Cornell Animal Health Hackathon reveals vet student ingenuity

The second annual event was “an important reminder that veterinarians can start software companies, apply new technology to diagnostic tests and treatment, start non-profit organizations or become industry executives”

In Ithaca, N.Y., nearly 200 students competed this January to discover the next big breakthrough concept in animal health and earn $5,000 in cash and prizes at the second annual Cornell Animal Health Hackathon.

The competition, co-hosted by the Cornell University College of Veterinary Medicine and Entrepreneurship at Cornell, invited students from any college or major to develop innovative solutions for the animal health sector. Students from Cornell, Binghamton University, Georgia Tech, New York University, and Tufts University competed.

“The Animal Health Hackathon is intended to be an immersion learning experience for students to build business and entrepreneurship skills,” said Lorin D. Warnick, the Austin O. Hooey Dean of Veterinary Medicine at Cornell. “The veterinary profession continues to diversify to fill vital roles in society and offering comprehensive business and entrepreneurship opportunities for students is a core strategic priority for the college.”

During the event, student teams collaborated with veterinarian and entrepreneurial mentors from around the U.S. After 50 original ideas were pitched and groups formed, 10 teams presented their concepts.

“The energy and the passion in that room were palpable,” said keynote speaker and Cornell alumnus Ted Sprinkle, CEO of Pet Partners LLC. “Normally, at this stage of their journey, it can be hard to get students to sit down and take in the big picture—but the students at this event were definitely seeing the big picture.”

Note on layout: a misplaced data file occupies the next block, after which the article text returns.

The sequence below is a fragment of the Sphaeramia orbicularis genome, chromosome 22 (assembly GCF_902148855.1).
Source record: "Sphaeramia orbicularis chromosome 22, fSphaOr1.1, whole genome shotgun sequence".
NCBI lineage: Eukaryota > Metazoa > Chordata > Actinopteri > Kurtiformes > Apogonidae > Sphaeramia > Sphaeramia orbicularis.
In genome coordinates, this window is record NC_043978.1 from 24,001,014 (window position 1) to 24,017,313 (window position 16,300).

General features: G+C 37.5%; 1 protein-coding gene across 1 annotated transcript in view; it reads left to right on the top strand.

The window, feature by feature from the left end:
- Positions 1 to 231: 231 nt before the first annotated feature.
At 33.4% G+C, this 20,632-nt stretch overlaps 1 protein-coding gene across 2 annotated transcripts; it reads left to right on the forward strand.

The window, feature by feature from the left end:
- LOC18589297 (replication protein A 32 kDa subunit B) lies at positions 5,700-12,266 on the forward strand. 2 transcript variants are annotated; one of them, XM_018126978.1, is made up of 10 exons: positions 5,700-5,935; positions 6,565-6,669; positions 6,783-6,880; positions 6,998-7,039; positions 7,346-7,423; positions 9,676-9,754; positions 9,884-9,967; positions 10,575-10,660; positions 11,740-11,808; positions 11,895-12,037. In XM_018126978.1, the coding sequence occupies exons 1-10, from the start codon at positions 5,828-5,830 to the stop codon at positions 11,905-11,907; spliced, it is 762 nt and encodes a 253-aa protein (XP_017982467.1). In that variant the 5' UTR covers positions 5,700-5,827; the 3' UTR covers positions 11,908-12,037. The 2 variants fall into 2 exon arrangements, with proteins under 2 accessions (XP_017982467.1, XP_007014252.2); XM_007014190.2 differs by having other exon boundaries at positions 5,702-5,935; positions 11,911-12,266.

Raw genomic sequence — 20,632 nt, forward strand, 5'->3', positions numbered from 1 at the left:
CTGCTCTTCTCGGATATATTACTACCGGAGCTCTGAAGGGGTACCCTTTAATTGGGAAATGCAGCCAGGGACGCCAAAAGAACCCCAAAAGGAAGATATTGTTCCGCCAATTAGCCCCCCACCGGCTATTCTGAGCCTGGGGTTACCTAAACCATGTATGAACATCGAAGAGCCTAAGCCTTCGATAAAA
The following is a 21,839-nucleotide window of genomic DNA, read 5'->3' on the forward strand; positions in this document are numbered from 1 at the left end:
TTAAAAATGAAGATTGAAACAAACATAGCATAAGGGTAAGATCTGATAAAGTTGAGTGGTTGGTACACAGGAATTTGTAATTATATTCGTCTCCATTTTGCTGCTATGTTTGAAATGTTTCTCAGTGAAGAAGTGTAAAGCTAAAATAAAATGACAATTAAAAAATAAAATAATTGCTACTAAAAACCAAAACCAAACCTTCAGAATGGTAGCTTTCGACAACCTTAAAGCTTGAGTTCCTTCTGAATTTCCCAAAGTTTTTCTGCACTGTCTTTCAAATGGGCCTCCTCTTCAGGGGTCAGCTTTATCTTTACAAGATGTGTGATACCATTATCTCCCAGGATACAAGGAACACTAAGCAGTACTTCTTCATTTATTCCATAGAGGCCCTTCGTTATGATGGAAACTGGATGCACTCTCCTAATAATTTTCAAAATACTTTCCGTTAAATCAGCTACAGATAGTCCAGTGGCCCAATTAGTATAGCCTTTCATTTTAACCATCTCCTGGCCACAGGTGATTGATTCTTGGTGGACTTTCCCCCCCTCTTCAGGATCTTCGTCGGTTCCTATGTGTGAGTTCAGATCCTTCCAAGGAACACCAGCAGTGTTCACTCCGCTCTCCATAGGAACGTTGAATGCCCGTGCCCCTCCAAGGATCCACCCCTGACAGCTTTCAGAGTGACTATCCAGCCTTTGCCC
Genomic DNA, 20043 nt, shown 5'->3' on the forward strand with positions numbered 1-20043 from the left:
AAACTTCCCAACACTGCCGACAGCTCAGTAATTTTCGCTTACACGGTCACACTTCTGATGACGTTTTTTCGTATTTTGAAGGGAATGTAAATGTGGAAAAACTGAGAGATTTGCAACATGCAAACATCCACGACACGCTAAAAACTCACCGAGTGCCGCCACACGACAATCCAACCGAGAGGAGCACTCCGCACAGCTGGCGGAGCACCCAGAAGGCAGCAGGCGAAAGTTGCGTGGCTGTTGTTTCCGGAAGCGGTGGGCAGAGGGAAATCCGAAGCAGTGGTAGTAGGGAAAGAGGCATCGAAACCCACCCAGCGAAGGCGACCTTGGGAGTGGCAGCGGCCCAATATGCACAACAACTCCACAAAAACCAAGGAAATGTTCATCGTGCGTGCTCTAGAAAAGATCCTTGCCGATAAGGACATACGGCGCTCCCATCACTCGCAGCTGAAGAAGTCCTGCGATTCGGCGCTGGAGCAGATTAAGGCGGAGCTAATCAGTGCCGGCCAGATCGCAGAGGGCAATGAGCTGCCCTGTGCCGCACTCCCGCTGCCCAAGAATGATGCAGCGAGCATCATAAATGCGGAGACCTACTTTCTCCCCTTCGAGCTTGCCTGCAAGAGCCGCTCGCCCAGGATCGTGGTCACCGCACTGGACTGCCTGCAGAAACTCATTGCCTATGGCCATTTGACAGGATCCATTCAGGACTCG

The requirements for all innovations created at the hackathon? Address a problem in one of three categories: client and customer experience; diagnostics, prevention, and treatment; or clinical workflow and compliance. Products and/or services were judged on novelty, scale of impact, and viability.

“The hackathon was refreshing—and essential in providing veterinary students with the reminder that there is so much more out there than our particular area, that much can be gained by collaborating with other professionals,” said Nicholas Walsh, a third-year Cornell veterinary student who returned to the event for a second year in a row to compete.

“The hackathon brings together so many diverse fields that can learn from each other, gain exposure to issues that have a broader context and build solutions together,” said Isabel Jimenez, a third-year Cornell veterinary student.

The grand prize winners were the creators of HygenaPet—a $10 spray of beeswax and carnauba wax that owners can spritz on their dogs’ backsides, allowing poop to slide off the fur rather than stick.

Four more groups won additional honors. Encompass won the diagnostics and therapeutics category with an app that gathers client preferences and habits to help veterinarians customize care. CATcher and Squeak tied in the customer experience category, each creating a smart trap for feral cats and mice, respectively. CowFinder won the workflow category with a product that helps locate a specific dairy cow in a herd.

“It’s inspiring to see such enthusiasm, creativity and innovative thinking directed toward animal health and veterinary medicine,” said Warnick. “My hope is that this will be just the beginning in terms of the entrepreneurial spirit that’s been sparked at this event. This was an important reminder that veterinarians can start software companies, apply new technology to diagnostic tests and treatment, start nonprofit organizations, or become industry executives.”


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